The weather isn’t the only significant difference you could strike between the UK and California; these jurisdictions’ respective approaches to post-employment restrictive covenants are also in stark contrast… Or are they?
In California a post-employment non-compete restriction isn’t typically enforceable, whereas in the UK, subject to several important tests, a non-compete restriction can be enforced.
A recent example of successful UK non-compete restriction enforcement is the Court of Appeal decision in Boydell v NZP Pharma Ltd. The Court of Appeal corroborated the High Court’s decision to grant an interim injunction compelling Mr Boydell to comply with his non-compete restriction. Mr Boydell was barred from working for any competing business of his ex-employer, NZP Pharma Ltd, for a 12 month period.
UK economy and innovation capabilities
The UK government announced, in May 2023, plans to introduce legislation restricting the length of a post-termination non-compete restrictive covenant to three months. Clearly, this is a far shorter duration than the period during which Mr Boydell’s employment activity was restricted. Thus, is the UK gradually aligning itself with the Californian approach to non-compete restrictions?
The UK Department for Business & Trade’s report on non-compete restrictions states that c.5 million employees across the UK labour market are subject to a non-compete restriction. Whether these restrictions are enforceable, in part subject to their drafting, and are actually enforced, dependent on the level of commercial risk to the employer and its litigative appetite, is another matter.
However, these are c.5million individuals who, if/ when this proposed legislation comes into force, would only be restricted for a three month post-employment period. Whilst this will commercially alarm some employers, others would argue that the UK’s economy and its innovative capabilities, could be materially boosted by the improved flow of talent.
If the UK government’s proposals are given life via new legislation, employers will only be able to restrict employees from working for competitors:
- During their employment – including within paid garden leave, or whilst they’re working their notice
- For three months following the termination of their employment.
These plans relate to non-compete restrictions only and it’s anticipated that non-solicitation, non-dealing, and non-poaching restrictions won’t be affected. These unaffected restrictions will continue to be enforceable if they are reasonable, proportionate, and go no further than is necessary to protect a legitimate business interest(s).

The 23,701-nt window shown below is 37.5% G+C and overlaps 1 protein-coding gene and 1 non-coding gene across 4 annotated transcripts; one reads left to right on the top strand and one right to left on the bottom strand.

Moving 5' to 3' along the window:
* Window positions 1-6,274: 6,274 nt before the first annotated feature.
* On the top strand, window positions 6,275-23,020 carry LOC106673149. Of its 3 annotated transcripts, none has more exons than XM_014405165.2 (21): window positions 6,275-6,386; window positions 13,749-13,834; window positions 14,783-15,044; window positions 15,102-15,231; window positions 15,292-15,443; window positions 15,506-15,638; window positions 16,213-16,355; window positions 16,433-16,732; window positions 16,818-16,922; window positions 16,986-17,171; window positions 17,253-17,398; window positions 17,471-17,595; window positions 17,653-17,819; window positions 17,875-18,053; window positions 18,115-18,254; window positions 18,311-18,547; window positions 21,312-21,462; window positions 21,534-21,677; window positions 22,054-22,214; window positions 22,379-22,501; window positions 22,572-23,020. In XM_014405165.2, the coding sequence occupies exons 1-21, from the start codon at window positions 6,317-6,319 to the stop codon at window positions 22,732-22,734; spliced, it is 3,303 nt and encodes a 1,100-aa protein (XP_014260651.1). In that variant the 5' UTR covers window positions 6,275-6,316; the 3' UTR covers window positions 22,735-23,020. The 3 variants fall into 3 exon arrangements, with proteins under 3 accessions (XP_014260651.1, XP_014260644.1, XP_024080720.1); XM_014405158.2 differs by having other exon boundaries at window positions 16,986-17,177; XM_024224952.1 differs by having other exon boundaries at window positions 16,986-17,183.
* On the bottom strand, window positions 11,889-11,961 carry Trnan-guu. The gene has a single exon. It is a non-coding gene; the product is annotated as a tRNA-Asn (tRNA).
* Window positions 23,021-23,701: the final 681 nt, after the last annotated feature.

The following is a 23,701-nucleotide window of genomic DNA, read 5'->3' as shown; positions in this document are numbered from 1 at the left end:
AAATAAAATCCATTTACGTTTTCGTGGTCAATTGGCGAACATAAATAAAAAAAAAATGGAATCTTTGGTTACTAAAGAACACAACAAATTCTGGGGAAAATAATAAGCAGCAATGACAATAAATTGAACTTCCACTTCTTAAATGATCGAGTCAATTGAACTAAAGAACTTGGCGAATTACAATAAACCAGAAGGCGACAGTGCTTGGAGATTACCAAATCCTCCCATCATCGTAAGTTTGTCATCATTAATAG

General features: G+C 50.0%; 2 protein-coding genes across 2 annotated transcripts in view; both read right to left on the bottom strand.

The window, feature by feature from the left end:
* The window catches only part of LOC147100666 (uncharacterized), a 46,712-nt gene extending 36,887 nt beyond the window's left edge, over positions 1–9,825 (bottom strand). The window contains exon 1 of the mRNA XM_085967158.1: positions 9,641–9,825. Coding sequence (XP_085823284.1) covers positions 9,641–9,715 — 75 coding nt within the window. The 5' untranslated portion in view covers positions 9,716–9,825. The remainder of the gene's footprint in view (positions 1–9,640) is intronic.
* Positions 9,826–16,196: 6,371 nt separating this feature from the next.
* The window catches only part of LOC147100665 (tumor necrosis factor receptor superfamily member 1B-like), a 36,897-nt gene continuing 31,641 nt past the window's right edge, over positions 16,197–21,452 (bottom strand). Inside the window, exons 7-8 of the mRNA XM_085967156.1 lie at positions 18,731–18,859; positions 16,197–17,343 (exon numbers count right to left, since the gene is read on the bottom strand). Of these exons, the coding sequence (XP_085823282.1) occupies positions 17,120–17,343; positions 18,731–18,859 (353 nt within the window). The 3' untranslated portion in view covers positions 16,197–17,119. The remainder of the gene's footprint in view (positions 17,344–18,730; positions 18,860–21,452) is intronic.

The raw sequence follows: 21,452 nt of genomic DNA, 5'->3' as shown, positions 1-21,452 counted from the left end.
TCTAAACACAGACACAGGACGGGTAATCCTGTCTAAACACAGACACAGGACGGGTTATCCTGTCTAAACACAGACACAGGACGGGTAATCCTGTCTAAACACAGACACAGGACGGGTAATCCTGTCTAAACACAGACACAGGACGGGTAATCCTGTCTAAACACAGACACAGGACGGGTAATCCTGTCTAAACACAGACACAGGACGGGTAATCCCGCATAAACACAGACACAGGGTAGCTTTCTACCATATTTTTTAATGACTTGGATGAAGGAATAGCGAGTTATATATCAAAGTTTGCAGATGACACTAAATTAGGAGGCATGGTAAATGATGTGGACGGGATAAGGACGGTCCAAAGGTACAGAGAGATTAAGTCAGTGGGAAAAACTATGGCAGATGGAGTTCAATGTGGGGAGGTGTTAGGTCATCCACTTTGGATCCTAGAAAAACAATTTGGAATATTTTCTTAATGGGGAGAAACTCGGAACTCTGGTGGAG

This recent announcement by the UK government is likely to result in:
- Increased thought by employers given to the contractual obligations at the beginning of the employment relationship
- Longer notice periods
- An increase in employers utilising garden leave provisions
- A decreased use of employers paying in lieu of notice
- A larger focus on IT forensic capabilities
- Increased efforts on tailored confidentiality provisions and post-termination non-solicit, non-deal and non-poach restrictions
- Potentially the extinction of a non-compete restriction altogether. After all, just how useful is a three month restriction in some circumstances?
Successfully future proofing
What’s becoming clear is that to protect their business, employers may need to increasingly stick their money where their mouth is.
We expect to see fewer employers routinely paying exiting staff in lieu of their notice and instead, place them on garden leave. In many scenarios employers may question why they would pay an employee in lieu of notice and inadvertently allow them access to the market, when they could maintain control over them, including who they contact, for a period and, crucially, without expending much more than they would have done paying them in lieu.
To future proof their business, employers may look at increasing notice/ garden leave periods and treating payment of these periods as ’sunk costs’ in exchange for:
- Having full control of an employee they consider to be a potential commercial threat for a guaranteed period
- Removing that individual from the market for the same period, allowing the business to get its ducks in a row before the individual is ’released into the wild’.
This way of thinking isn’t remarkably original for some employers. Increasingly, employment lawyers are questioning the necessity of a non-compete with clients. If a business has the right protections to prevent an employee from misappropriating confidential information and intellectual property, and the employee is restricted from disturbing client/ customer, supplier, and employee relationships with the business for a period, does said employer need to restrict an employee from earning a living elsewhere altogether? Arguably not, in some cases.
This is a prime opportunity for employers to:
- Re-assess notice periods of relevant employees and new starters, in addition to looking at contractual garden leave provisions
- Ensure confidentiality provisions are fit for purpose, whilst considering the business’s IT forensic capabilities, i.e. the ability to check whether confidential information has been emailed, downloaded, or otherwise exploited
- Revisit restrictive covenants to ensure they have a good chance of being enforceable
- Stay cognisant to the fact that restrictive covenants should be re-visited from time to time, given they should be drafted for circumstances appropriate at the point in which the parties enter into them. As employees take on more responsibilities and are promoted, and as the business evolves, tweaks to restrictions should be made to continue to give employers the best chance at successfully enforcing the same.